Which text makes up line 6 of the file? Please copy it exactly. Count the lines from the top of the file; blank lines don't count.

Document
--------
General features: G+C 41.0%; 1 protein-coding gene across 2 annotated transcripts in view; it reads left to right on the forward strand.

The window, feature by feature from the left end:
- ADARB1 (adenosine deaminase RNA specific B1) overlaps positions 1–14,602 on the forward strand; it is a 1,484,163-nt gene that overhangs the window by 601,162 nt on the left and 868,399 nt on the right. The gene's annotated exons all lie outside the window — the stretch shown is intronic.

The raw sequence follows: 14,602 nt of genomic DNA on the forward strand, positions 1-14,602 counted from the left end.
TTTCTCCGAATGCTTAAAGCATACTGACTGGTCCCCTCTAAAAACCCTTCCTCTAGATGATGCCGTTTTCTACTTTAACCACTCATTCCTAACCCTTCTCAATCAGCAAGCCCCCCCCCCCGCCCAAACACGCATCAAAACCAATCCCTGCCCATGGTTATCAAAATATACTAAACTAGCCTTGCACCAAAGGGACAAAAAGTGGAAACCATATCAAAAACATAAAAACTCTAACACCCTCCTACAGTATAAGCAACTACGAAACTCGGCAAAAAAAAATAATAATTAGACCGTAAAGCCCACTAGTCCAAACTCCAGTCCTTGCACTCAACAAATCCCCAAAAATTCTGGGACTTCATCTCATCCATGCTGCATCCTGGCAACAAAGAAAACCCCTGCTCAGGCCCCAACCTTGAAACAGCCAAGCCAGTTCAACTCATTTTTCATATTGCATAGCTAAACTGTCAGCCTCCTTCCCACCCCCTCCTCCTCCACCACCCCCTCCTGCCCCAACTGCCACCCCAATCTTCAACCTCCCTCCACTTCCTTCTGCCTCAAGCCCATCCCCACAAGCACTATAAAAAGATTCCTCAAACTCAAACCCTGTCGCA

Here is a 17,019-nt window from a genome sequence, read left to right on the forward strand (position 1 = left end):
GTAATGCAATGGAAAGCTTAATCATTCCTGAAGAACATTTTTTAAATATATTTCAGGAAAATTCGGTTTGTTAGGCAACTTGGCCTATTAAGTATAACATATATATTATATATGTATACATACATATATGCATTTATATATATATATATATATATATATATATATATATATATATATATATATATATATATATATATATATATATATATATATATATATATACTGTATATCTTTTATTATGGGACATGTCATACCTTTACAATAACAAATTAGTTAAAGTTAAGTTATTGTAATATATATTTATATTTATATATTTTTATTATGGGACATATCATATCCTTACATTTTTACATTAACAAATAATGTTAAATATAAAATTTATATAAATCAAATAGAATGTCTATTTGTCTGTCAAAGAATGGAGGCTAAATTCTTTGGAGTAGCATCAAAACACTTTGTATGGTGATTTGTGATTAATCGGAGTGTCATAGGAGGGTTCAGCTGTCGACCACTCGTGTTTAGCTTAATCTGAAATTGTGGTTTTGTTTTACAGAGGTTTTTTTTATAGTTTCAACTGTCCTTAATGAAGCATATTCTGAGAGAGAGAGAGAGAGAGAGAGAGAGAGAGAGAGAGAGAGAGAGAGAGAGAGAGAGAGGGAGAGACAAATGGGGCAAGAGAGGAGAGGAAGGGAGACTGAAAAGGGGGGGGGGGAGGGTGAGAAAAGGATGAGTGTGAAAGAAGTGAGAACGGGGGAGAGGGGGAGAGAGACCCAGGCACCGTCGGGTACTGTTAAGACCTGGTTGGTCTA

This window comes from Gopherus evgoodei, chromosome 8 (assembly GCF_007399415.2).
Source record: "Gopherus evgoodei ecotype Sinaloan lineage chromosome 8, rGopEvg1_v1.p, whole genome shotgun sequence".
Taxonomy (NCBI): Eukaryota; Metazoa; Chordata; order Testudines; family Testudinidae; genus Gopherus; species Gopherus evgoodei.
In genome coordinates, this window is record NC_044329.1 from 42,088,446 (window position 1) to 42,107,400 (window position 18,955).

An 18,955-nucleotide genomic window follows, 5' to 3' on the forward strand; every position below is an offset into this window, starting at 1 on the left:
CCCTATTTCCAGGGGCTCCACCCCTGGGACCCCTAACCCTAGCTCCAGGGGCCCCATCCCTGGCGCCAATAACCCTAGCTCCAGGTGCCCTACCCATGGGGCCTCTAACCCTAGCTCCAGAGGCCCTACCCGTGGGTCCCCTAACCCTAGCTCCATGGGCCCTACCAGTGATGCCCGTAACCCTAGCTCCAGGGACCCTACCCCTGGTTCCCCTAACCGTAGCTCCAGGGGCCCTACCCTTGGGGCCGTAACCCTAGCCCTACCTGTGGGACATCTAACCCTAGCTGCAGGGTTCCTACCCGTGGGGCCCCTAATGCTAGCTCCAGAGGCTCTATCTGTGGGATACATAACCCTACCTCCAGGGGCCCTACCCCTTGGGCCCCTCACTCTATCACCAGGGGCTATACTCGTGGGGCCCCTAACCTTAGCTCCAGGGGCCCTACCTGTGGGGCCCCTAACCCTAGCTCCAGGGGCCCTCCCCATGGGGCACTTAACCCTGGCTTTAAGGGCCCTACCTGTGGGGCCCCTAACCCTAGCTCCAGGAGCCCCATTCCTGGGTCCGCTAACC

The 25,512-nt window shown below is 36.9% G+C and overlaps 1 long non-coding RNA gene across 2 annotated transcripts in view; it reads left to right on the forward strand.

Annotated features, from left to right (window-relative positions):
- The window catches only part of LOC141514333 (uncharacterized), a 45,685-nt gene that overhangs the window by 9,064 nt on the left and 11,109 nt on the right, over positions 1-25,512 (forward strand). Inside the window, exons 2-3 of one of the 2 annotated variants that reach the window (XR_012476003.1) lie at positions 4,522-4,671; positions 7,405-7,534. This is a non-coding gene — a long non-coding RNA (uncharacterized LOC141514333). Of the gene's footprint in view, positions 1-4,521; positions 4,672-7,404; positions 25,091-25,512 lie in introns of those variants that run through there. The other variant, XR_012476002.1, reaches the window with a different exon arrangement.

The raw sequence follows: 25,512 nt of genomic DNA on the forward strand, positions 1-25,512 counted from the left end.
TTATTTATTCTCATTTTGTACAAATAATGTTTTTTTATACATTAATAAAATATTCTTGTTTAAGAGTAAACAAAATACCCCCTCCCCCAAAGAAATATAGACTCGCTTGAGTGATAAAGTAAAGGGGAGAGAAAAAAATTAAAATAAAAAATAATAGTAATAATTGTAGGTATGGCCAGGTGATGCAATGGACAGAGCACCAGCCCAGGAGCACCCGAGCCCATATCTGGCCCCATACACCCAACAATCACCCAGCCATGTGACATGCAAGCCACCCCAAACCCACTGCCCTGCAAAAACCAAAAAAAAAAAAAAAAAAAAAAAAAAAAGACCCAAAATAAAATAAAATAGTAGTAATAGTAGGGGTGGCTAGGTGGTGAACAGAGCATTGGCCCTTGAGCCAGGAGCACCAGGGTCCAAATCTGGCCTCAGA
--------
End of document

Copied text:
Here is a 17,019-nt window from a genome sequence, read left to right on the forward strand (position 1 = left end):